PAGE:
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Grassroots activism was key in keeping Bloody Sunday out of history’s waste bin

Martina Devlin


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Kate Nash, whose brother William was shot dead on Bloody Sunday on January 30, 1972. Photo: Lorcan Doherty

Kate Nash, whose brother William was shot dead on Bloody Sunday on January 30, 1972. Photo: Lorcan Doherty

Family member Julieann Camphill stands beside the Bloody Sunday mural depicting the body of her uncle, Jackie Duddy being carried away after his shooting in the Rossville Street area where soldiers opened fire on civil rights marchers, on March 13, 2019 in

Family member Julieann Camphill stands beside the Bloody Sunday mural depicting the body of her uncle, Jackie Duddy being carried away after his shooting in the Rossville Street area where soldiers opened fire on civil rights marchers, on March 13, 2019 in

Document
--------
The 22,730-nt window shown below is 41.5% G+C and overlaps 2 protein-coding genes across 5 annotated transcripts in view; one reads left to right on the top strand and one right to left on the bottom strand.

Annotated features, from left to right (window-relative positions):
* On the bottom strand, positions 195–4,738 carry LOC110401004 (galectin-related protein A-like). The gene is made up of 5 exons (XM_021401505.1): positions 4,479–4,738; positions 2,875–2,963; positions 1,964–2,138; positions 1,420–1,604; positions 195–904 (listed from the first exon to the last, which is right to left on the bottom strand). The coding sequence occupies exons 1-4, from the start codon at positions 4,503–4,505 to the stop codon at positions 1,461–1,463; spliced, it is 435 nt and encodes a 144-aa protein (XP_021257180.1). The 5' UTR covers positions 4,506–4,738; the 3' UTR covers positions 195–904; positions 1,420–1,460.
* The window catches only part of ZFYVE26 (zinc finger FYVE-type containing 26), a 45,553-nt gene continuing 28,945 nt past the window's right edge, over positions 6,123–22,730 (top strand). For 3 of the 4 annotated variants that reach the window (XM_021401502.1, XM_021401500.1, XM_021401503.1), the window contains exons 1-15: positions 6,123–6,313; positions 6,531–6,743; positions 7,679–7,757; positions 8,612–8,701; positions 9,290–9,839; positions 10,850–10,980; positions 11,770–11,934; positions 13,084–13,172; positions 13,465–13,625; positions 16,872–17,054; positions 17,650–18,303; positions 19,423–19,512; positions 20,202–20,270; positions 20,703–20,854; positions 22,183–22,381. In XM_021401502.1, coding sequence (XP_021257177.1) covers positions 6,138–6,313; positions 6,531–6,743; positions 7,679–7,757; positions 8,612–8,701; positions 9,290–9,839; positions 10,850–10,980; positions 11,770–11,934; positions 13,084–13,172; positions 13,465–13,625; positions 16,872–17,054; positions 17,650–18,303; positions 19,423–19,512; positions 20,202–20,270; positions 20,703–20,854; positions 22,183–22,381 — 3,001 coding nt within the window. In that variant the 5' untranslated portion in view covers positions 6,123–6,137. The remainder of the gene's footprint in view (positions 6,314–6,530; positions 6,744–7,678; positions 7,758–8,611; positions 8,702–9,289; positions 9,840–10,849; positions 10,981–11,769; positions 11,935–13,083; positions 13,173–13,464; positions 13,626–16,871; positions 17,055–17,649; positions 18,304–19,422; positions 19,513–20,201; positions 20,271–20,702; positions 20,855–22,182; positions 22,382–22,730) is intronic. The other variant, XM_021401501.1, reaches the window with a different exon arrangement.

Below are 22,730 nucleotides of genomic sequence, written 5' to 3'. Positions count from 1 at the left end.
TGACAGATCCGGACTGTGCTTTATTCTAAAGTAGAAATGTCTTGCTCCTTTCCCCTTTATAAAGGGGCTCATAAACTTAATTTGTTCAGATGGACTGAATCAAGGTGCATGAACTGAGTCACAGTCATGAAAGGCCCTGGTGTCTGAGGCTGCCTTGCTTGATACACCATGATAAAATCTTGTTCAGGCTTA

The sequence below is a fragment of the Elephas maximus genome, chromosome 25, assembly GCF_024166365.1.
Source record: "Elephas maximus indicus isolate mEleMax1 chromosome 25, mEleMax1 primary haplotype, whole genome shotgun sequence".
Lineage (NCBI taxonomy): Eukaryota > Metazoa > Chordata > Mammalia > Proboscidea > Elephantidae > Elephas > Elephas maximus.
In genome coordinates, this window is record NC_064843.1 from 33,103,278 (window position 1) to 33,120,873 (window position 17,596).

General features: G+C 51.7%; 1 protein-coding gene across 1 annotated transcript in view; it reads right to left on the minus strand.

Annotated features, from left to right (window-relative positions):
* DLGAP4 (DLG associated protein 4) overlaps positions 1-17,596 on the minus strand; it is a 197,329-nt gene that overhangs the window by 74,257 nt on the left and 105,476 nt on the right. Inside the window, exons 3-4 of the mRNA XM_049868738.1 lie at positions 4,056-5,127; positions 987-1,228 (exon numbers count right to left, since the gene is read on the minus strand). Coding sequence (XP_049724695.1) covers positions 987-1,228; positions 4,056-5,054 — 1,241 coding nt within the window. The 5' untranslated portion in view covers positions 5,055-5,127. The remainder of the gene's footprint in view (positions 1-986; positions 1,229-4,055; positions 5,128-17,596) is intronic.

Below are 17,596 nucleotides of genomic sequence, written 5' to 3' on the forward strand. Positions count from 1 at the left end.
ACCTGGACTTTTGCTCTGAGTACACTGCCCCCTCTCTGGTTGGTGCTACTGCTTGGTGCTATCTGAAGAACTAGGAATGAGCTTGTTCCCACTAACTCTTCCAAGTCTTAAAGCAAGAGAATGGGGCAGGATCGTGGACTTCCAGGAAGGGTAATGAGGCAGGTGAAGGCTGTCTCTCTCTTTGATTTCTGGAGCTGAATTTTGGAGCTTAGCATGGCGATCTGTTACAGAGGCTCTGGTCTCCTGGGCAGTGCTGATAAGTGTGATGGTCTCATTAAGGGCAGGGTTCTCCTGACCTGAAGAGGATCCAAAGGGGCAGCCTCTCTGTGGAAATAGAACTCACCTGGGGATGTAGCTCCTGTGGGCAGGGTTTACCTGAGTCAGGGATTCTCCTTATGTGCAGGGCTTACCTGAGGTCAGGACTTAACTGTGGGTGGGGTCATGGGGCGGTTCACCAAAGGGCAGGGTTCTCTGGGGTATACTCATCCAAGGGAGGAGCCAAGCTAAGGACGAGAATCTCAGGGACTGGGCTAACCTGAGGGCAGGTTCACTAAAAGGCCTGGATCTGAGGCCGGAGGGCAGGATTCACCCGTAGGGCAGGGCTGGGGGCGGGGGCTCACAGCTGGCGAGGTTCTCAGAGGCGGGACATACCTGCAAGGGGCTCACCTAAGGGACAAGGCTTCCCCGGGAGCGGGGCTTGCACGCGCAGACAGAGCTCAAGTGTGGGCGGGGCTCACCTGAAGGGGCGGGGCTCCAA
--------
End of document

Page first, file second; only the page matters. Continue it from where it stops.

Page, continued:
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Kate Nash, whose brother William was shot dead on Bloody Sunday on January 30, 1972. Photo: Lorcan Doherty

The tragedy of Derry’s Bloody Sunday is not just because 14 innocent boys and men were slaughtered by uniformed agents of the British state. Not just because there was a cover-up, where the victims were demonised as bombers and gunmen. Not just because their families had to fight a lonely battle for almost 40 years to have their names cleared and the truth acknowledged.

All of the above is appalling, but the greatest calamity is that Bloody Sunday was instrumental in delivering 30 years of the Troubles.


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